So what the heck is the true meaning of Giftmas? Well, it’s a lot easier than the true meaning of Christmas, and certainly a lot easier than the true meaning of Moby Dick, which, according to the Cliff Notes I still have from high school, has nothing to do with a whale.
I remember being told as a child in Sunday School never to write out “Xmas” because it took the Christ out of Christmas. That makes a lot of sense. I wouldn’t want to take the meaningful words out of things that I care about and replace them with an “X.” X and Meatballs; X Me Tender; X History X. But I think too many non-religious folk are celebrating “Christmas” as a default holiday. You don’t see non-religious people celebrating Hanukkah or Kwanza. Or Good Friday. Or Pentecost Sunday. And yet, come late December, they don’t want to be left on the outside of the giving and receiving party that everyone else is invited to. So for those of us who forget to say the work-approved “Happy Holidays,” “Merry Christmas” is usually a decent bet.
Thanks to malls, Grandmas and guilt, Christmas has completely become a materialistic holiday, likely not what Jesus had intended when he was born on December 25th. Or January 6th. Or November 17th. This is fine because it’s fun. But let’s call a spade a spade. What Christmas really is is an outreach program for Christianity and Coca-Cola. First, let me explain the Coke part. See, there always was a Santa Claus – well, not always – but he’s been around for a while. But in the 1930s, Coke printed the image of the jolly fat man in the red and white suit drinking a coke and that’s become our picture of Santa Claus ever since. Probably even a better marketing tool than that whole Coca-Cola Original where they got 4 months of free advertising for their 4 new products simply by getting sued by Pepsi. And around this time of year, our image of Santa certainly pays dividends for the Coca-Cola Corporation.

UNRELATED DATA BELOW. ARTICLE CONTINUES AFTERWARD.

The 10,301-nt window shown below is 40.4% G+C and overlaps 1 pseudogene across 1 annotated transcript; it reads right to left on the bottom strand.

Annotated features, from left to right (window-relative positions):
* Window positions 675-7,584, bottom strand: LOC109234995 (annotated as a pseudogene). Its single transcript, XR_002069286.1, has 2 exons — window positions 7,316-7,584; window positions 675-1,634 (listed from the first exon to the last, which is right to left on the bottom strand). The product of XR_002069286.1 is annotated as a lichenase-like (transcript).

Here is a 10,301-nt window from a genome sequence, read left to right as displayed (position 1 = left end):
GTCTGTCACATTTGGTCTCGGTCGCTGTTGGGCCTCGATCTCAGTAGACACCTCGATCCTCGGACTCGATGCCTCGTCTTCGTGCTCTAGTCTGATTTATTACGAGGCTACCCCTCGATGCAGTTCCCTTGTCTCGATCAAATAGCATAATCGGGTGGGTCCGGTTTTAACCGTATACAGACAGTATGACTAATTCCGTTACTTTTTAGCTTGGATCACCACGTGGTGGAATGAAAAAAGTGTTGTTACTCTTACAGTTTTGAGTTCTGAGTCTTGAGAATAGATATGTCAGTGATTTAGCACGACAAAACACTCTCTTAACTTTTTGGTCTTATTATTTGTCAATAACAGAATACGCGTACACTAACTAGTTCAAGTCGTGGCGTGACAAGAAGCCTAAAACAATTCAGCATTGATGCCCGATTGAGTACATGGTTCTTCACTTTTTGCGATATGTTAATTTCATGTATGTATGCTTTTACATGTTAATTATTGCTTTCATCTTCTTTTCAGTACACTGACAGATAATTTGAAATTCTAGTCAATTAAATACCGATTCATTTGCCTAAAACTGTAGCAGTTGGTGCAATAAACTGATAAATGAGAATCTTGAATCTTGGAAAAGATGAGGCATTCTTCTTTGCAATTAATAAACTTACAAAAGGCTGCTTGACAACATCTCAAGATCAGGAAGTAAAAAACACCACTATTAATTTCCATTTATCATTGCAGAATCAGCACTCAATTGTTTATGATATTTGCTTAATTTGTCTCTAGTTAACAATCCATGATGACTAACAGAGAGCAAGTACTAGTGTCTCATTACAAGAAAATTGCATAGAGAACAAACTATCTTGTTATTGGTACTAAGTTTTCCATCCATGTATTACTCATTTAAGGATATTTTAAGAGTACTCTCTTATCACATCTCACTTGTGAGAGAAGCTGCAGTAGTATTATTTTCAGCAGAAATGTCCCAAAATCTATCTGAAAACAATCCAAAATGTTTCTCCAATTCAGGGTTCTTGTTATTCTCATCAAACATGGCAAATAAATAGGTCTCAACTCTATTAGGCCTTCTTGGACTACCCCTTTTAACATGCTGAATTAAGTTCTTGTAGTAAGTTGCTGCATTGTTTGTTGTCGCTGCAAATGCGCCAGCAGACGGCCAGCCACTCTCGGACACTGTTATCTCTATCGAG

Christmas is not all that different. What is really going on with Christmas is that people who have no religious affiliation, or at least no belief in the Christian faith, come out of the woodwork to participate in such a fun tradition. They’re pretending. And that’s fine because the Christians are all doing the same thing. They’ve got this awesome holiday that serves as a great marketing tool for their religion, and around that time of year, they like to think that all people wearing red and green are really Christians. It boosts their numbers, which is great for those all-important 4th quarter statistics. Just before the turn of the Fiscal year, when the boss is about to have to face a serious decline in membership numbers for his product for the year, He has a huge recruitment program which gets Him into the black just in time. So He can continue to operate within the same relative budget for the following year and won’t have to lay anyone off – which is huge because we all know what happened last time He had to lay somebody off. And just like in every job, those numbers aren’t real. They’re inflated for the sake of getting more funding and covering everyone’s ass. So now all the churches can get new organs and tetherball sets and the Pope can keep arbitrators from coming in. And as long as both sides are happy to play along for their own justifiable yet artificial reasons, Christianity will still boast 78% of the American population. And why not? Belief is a tough thing to prove or disprove even in one’s own head, which adds a degree of plausible deniability for both sides and makes it even easier to justify. But personally, just as I was told in Sunday School that you shouldn’t take the Christ out of Christmas, you also shouldn’t put it in. So a Merry Giftmas to all and to all a good night.